Presidential candidate John Kerry (search) said Wednesday he does not share fellow Democrat Howard Dean's (search) position that President Bush's decision to send troops to Iraq appears to have been a factor in the Spanish train bombing.

The chairman of Bush's re-election campaign called on Kerry to repudiate the comment that Dean made during a conference call arranged by the Kerry campaign.

"The president was the one who dragged our troops to Iraq, which apparently has been a factor in the death of 200 Spaniards over the weekend," Dean said as he defended Kerry from a Bush television ad that accused Kerry of turning his back on U.S. soldiers fighting in Iraq.

Asked about the comment on his campaign plane Wednesday, Kerry said, "It's not our position."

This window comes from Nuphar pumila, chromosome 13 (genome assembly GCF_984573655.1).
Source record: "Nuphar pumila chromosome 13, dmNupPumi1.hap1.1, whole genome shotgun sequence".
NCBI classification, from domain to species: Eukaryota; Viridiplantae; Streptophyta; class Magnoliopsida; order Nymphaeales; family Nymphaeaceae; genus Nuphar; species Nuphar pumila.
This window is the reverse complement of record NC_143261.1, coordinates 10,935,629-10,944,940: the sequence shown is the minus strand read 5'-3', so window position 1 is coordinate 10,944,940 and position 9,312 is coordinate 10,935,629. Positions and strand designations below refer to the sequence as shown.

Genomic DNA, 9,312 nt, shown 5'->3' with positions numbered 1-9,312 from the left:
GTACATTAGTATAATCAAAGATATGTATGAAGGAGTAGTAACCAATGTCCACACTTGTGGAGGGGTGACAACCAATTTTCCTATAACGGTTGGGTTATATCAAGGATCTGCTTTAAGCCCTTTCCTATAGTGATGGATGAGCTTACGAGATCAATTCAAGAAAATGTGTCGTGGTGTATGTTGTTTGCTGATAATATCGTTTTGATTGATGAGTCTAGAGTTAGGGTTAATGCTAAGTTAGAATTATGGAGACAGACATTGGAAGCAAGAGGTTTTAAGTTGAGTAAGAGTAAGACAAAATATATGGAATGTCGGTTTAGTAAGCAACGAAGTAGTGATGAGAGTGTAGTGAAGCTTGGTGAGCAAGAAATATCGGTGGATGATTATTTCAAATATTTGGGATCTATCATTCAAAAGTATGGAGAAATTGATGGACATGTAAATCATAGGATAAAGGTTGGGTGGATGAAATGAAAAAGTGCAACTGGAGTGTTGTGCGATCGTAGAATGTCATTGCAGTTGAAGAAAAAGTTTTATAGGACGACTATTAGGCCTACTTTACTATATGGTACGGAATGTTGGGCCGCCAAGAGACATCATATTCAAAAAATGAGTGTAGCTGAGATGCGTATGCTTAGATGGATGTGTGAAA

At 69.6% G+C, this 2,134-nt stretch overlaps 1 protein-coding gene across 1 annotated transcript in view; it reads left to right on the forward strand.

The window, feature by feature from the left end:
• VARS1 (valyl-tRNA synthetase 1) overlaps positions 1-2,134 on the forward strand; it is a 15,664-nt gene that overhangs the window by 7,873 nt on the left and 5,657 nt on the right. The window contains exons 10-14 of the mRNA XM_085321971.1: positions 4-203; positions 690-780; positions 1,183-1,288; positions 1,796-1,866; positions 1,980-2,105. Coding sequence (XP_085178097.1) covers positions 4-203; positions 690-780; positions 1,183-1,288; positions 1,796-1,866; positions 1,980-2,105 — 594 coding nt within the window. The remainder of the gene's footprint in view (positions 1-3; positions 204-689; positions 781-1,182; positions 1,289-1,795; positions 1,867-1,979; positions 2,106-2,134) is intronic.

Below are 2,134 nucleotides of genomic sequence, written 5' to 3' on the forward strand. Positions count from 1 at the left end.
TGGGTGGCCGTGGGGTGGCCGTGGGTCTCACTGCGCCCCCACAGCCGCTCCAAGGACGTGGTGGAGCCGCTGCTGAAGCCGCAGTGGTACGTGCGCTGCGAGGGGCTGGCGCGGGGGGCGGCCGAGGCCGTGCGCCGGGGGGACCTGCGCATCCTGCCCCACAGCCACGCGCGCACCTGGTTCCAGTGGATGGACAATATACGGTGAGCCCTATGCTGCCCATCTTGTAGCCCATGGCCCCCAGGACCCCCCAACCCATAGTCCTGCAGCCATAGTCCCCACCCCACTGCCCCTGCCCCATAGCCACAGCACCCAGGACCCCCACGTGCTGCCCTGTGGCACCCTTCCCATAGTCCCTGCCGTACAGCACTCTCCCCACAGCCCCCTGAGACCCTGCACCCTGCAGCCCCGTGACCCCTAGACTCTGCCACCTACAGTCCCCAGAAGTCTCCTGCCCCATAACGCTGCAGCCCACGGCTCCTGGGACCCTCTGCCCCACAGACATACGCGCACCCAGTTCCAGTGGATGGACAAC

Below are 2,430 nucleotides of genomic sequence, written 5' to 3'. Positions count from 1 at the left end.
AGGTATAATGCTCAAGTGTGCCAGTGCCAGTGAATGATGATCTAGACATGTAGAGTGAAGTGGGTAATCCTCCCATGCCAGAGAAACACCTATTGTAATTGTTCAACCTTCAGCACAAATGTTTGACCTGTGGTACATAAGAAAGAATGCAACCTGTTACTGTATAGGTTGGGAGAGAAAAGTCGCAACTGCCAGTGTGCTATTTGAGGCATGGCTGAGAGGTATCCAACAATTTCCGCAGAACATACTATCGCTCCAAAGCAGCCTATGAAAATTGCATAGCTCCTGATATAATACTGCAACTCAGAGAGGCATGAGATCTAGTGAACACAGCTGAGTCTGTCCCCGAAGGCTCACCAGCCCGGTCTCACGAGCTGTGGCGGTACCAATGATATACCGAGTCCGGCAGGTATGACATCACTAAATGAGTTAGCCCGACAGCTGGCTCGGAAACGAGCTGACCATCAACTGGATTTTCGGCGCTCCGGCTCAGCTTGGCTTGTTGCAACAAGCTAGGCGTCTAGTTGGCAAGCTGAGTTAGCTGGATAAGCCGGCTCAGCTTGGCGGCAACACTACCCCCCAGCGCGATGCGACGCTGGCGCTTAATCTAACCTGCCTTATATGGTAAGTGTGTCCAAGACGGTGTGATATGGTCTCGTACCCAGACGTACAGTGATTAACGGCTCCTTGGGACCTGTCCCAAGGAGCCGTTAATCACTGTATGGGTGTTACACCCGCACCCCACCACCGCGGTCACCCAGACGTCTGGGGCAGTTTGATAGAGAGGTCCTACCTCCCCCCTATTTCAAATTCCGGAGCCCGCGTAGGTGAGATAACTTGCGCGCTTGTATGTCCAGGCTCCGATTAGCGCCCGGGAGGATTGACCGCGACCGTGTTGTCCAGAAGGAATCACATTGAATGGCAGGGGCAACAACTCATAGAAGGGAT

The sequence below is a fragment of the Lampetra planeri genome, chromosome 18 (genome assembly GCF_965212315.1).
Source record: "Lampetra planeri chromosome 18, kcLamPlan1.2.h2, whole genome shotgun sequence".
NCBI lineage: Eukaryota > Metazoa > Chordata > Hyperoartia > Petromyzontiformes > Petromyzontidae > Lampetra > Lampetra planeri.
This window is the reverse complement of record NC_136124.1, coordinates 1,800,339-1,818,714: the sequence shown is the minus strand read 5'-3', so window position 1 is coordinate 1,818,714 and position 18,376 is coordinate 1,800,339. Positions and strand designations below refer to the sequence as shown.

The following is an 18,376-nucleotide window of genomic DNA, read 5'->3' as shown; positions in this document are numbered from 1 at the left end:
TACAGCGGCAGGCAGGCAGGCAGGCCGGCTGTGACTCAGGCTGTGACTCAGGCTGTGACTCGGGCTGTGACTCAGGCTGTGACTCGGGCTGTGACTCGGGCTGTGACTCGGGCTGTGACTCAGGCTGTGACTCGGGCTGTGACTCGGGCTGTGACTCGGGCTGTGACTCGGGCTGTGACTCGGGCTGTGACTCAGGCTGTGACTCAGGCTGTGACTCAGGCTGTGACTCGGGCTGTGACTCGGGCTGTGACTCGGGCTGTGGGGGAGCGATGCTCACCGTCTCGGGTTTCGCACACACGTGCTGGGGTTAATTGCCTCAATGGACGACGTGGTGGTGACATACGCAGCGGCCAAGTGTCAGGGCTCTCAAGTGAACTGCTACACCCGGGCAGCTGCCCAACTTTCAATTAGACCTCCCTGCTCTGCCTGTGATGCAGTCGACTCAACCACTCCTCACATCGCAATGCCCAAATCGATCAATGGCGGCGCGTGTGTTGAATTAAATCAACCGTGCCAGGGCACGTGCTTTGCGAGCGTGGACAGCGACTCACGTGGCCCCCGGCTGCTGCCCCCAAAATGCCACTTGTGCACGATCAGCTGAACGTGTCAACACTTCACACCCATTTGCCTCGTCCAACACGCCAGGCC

Bush campaign chairman Marc Racicot (search) said Dean blamed the deaths on Bush and the war on terror when they were caused by a global terror network.

"If Senator Kerry understands the nature of this threat and the need to take on terror, then he should immediately repudiate these troubling comments, and stop all efforts on behalf of his surrogates to blame America for these attacks," said Racicot, former governor of Montana.

A growing international investigation is focusing on Islamic militants possibly linked to Al Qaeda as the culprits in the Madrid train bombings last Thursday. A man who identified himself as an Al Qaeda spokesman said on a videotape that the bombings were in retaliation for Spain's backing of the U.S.-led war in Iraq.

Dean, who ran unsuccessfully against Kerry in the Democratic primary and is now supporting his campaign, said he was simply repeating the connection made on the tape. In a statement issued Tuesday night, Dean clarified his comment by insisting there is no justification for terrorism and calling last week's bombing "a despicable act."